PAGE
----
Sergeant Milunka Savić
|Born||24 June 1890
Koprivnica, Kingdom of Serbia
|Died||5 October 1973 (age 83)
Belgrade, Socialist Federal Republic of Yugoslavia
|Allegiance||Kingdom of Serbia
Kingdom of Serbs, Croats and Slovenes
|Years of service||1912 – 1919|
|Battles/wars||First Balkan War
Second Balkan War
World War I
Milunka Savić CMG (Serbian: Милунка Савић; 24 June 1890 – 5 October 1973) was a Serbian war heroine who fought in the Balkan Wars and in World War I. According to a Serbian source, she may be the most-decorated female combatant in the entire history of warfare. She was wounded no fewer than nine times during her service.
Savić was born in 1890, in the village of Koprivnica, near Raška, in Serbia. In 1913, her brother received call-up papers for mobilization for the Second Balkan War. She chose to go in his place—cutting her hair and donning men's clothes and joining the Serbian army. She quickly saw action and received her first medal and was promoted to corporal in the Battle of Bregalnica. Engaged in battle, she sustained wounds and it was only then, when recovering from her injuries in hospital, that her true gender was revealed, much to the surprise of the attending physicians.
Mental Floss described the repercussions:
- "Savic was called before her commanding officer. They didn't want to punish her, because she had proven a valuable and highly competent soldier. The military deployment that had resulted in her gender being revealed had been her tenth. But neither was it suitable for a young woman to be in combat. She was offered a transfer to the Nursing division. Savic stood at attention and insisted she only wanted to fight for her country as a combatant. The officer said he'd think it over and give her his answer the next day. Still standing at attention, Savic responded, "I will wait." It is said he only made her stand an hour before agreeing to send her back to the infantry."
In 1914, in the early days of World War I, Savić was awarded her first Karađorđe Star with Swords after the Battle of Kolubara. She received her second Karađorđe Star (with Swords) after the Battle of the Crna Bend in 1916 when she captured 23 Bulgarian soldiers single-handedly.
She was awarded the French Légion d’Honneur (Legion of Honour) twice, Russian Cross of St. George, British medal of the Most Distinguished Order of St Michael, Serbian Miloš Obilić medal. She was the sole female recipient of the French Croix de Guerre 1914–1918 with the gold palm attribute for service in World War I.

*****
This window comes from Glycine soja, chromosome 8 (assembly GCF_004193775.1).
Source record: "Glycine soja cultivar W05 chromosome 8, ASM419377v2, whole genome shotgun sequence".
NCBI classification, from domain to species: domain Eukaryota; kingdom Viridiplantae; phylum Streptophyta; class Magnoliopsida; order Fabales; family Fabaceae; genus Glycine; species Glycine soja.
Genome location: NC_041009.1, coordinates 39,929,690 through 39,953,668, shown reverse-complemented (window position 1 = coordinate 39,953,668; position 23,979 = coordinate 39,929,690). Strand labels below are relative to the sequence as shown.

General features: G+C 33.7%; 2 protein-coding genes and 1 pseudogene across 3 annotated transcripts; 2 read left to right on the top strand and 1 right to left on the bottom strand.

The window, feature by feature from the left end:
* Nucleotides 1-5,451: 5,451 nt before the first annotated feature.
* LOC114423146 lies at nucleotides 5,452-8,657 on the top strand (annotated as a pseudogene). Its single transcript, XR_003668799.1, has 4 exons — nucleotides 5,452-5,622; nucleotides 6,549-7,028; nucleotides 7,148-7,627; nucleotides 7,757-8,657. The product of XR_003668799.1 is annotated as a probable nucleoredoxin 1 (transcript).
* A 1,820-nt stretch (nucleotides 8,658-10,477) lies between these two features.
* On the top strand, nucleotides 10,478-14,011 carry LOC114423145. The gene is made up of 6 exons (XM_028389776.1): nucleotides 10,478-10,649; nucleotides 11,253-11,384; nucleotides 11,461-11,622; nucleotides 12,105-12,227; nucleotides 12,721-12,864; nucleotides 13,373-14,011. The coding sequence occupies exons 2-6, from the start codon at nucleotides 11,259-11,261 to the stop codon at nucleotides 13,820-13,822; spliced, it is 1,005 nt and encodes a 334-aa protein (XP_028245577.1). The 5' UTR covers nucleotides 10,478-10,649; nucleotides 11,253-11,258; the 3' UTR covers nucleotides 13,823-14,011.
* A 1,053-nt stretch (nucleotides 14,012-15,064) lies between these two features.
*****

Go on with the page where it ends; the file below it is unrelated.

She was demobilised in 1919, and turned down an offer to move to France, where she was eligible to collect a comfortable French army pension. Instead, she chose to live in Belgrade and found work as a postal worker. In 1923, she married Veljko Gligorijević, whom she met in Mostar, and divorced immediately after the birth of their daughter Milena. She also adopted three other daughters. In the interwar period, Milunka was largely forgotten by the general public. She worked several menial jobs up to 1927, after which she had steady employment as a cleaning lady in the State Mortgage Bank. Eight years later, she was promoted to cleaning the offices of the general manager.
During the German occupation of Serbia in World War II, Milunka refused to attend a banquet organised by Milan Nedić, which was to be attended by German generals and officers. She was arrested and taken to Banjica concentration camp, where she was imprisoned for ten months.
After the advent of socialism in 1945, she was given a state pension, and continued to live in her house in Belgrade's Voždovac neighborhood. By the late 1950s her daughter was in hospital, and she was living in a crumbling house in Voždovac with her three adopted children: Milka, a forgotten child from the railway station in Stalac; Radmila-Višnja; and Zorka, a fatherless girl from Dalmatia. Later, when she attended the jubilee celebrations wearing her military medals, other military officers spoke with her and heard of her courageous actions. News spread and at last she gained recognition. In 1972, public pressure and a newspaper article highlighting her difficult housing and financial situation led to her being given a small apartment by the Belgrade City Assembly.
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- The hero who was a heroine in wien.international.at